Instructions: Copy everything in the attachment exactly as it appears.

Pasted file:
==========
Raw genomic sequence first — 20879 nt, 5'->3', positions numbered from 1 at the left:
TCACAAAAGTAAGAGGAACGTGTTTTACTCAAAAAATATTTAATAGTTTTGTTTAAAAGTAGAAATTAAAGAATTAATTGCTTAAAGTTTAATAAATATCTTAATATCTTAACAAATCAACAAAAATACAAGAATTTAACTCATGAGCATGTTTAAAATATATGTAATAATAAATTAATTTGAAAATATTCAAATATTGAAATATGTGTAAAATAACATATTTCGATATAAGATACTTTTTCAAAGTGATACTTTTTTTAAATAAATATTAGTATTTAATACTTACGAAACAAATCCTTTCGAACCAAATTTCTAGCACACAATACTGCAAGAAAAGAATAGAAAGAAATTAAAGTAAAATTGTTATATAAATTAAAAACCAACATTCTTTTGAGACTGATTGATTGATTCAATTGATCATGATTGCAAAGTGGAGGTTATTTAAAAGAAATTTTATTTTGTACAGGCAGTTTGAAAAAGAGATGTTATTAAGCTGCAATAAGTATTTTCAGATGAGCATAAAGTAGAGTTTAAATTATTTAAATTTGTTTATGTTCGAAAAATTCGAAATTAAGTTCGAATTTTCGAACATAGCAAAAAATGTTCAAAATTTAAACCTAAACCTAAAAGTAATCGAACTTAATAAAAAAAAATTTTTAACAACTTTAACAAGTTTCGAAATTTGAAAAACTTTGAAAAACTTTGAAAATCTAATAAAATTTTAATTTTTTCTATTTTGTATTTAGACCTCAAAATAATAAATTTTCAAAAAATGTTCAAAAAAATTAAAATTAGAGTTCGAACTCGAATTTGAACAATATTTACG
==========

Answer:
Raw genomic sequence first — 20879 nt, 5'->3', positions numbered from 1 at the left:
TCACAAAAGTAAGAGGAACGTGTTTTACTCAAAAAATATTTAATAGTTTTGTTTAAAAGTAGAAATTAAAGAATTAATTGCTTAAAGTTTAATAAATATCTTAATATCTTAACAAATCAACAAAAATACAAGAATTTAACTCATGAGCATGTTTAAAATATATGTAATAATAAATTAATTTGAAAATATTCAAATATTGAAATATGTGTAAAATAACATATTTCGATATAAGATACTTTTTCAAAGTGATACTTTTTTTAAATAAATATTAGTATTTAATACTTACGAAACAAATCCTTTCGAACCAAATTTCTAGCACACAATACTGCAAGAAAAGAATAGAAAGAAATTAAAGTAAAATTGTTATATAAATTAAAAACCAACATTCTTTTGAGACTGATTGATTGATTCAATTGATCATGATTGCAAAGTGGAGGTTATTTAAAAGAAATTTTATTTTGTACAGGCAGTTTGAAAAAGAGATGTTATTAAGCTGCAATAAGTATTTTCAGATGAGCATAAAGTAGAGTTTAAATTATTTAAATTTGTTTATGTTCGAAAAATTCGAAATTAAGTTCGAATTTTCGAACATAGCAAAAAATGTTCAAAATTTAAACCTAAACCTAAAAGTAATCGAACTTAATAAAAAAAAATTTTTAACAACTTTAACAAGTTTCGAAATTTGAAAAACTTTGAAAAACTTTGAAAATCTAATAAAATTTTAATTTTTTCTATTTTGTATTTAGACCTCAAAATAATAAATTTTCAAAAAATGTTCAAAAAAATTAAAATTAGAGTTCGAACTCGAATTTGAACAATATTTACG